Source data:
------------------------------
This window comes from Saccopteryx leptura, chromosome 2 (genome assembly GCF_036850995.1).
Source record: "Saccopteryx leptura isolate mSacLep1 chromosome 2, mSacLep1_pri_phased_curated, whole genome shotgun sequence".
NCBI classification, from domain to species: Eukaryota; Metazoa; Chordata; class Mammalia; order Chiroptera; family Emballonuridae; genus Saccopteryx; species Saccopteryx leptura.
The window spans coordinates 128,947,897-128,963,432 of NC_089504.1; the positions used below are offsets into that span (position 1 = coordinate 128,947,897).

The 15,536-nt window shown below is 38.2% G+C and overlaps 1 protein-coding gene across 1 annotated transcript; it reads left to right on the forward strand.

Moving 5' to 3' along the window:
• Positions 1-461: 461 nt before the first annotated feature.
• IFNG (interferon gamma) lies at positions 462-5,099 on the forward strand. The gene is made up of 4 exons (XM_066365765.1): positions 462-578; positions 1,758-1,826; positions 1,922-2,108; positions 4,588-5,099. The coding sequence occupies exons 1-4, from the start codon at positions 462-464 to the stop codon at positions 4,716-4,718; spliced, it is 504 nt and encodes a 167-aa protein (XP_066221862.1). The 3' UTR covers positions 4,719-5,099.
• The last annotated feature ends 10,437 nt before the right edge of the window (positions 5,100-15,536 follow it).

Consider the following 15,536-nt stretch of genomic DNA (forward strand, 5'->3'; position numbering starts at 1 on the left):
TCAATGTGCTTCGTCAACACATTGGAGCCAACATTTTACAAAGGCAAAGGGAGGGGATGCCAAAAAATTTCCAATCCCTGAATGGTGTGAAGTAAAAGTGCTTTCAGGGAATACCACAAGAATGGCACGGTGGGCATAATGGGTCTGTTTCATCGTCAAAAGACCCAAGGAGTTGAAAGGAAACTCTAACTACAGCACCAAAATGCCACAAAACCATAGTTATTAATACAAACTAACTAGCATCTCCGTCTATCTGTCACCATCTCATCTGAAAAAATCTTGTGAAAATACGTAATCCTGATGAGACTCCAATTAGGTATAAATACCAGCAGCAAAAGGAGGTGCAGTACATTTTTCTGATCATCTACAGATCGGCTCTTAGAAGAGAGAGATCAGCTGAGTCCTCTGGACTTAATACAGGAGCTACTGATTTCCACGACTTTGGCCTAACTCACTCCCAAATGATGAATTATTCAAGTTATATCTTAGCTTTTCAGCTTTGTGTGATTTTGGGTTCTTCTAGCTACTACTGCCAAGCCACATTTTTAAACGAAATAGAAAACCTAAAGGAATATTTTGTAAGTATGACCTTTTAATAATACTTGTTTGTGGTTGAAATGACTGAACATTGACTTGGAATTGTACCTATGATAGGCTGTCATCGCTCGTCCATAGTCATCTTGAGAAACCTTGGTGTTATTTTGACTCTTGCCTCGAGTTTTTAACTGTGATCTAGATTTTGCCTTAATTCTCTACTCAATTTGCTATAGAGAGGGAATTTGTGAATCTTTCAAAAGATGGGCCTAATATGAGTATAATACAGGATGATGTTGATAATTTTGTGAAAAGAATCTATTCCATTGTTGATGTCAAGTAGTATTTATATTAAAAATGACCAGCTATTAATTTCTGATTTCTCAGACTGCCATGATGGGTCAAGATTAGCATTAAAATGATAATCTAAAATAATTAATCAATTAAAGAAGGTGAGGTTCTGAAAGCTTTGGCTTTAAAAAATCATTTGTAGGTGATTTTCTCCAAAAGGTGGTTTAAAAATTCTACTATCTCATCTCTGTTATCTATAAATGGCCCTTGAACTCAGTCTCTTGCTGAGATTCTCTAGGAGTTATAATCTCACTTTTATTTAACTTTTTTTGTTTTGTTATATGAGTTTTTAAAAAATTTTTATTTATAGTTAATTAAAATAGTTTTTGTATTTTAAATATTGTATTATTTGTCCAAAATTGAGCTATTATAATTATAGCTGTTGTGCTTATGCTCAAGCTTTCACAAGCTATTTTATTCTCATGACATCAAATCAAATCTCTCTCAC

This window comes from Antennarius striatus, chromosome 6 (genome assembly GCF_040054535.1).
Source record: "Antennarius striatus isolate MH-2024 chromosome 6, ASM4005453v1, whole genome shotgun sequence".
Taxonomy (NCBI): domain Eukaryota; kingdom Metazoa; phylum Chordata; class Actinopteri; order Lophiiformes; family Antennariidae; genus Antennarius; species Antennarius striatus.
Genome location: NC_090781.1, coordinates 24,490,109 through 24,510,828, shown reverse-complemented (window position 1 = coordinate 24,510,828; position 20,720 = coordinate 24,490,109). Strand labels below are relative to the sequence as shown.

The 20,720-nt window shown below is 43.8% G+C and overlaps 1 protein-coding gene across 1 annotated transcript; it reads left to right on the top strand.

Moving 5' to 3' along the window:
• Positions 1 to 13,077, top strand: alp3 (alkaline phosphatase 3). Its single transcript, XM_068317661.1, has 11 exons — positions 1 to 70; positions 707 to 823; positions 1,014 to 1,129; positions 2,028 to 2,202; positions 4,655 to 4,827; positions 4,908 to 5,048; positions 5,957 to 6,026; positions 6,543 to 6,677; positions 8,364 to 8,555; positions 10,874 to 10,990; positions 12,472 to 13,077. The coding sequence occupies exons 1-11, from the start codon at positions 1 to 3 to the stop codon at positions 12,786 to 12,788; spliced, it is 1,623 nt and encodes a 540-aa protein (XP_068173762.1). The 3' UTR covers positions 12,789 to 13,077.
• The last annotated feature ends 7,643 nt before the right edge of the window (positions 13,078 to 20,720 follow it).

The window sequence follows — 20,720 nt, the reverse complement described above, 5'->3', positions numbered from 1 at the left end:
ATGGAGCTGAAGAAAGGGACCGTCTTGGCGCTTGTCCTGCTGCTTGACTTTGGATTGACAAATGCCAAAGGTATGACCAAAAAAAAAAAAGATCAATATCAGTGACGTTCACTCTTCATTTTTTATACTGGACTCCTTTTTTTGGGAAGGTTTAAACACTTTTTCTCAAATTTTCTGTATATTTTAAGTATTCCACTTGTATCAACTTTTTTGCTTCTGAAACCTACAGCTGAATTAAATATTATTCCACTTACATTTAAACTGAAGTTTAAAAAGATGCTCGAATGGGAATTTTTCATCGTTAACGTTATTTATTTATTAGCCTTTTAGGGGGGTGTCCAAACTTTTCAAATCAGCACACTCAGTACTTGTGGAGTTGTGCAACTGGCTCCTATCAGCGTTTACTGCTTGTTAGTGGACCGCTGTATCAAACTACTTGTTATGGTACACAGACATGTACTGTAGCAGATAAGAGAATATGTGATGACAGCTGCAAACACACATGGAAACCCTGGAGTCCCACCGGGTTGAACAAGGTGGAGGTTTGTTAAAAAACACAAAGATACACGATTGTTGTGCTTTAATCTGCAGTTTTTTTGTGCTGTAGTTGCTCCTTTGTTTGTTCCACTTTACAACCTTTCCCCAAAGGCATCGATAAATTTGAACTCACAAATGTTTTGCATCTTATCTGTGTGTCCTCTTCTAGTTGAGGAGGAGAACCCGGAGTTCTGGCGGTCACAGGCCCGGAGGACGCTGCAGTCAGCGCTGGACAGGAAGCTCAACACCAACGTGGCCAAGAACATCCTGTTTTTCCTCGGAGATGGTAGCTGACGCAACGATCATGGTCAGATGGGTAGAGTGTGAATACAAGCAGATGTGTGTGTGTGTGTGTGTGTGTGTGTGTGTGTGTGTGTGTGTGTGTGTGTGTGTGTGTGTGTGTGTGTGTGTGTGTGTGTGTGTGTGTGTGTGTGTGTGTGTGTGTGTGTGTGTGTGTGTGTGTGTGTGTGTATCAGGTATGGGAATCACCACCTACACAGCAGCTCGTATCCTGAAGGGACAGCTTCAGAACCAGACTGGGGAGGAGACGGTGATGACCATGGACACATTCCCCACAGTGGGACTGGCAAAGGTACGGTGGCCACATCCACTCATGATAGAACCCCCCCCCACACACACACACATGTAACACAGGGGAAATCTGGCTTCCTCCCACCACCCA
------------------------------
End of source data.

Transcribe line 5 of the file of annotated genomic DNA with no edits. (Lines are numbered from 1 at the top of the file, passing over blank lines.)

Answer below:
The 15,536-nt window shown below is 38.2% G+C and overlaps 1 protein-coding gene across 1 annotated transcript; it reads left to right on the forward strand.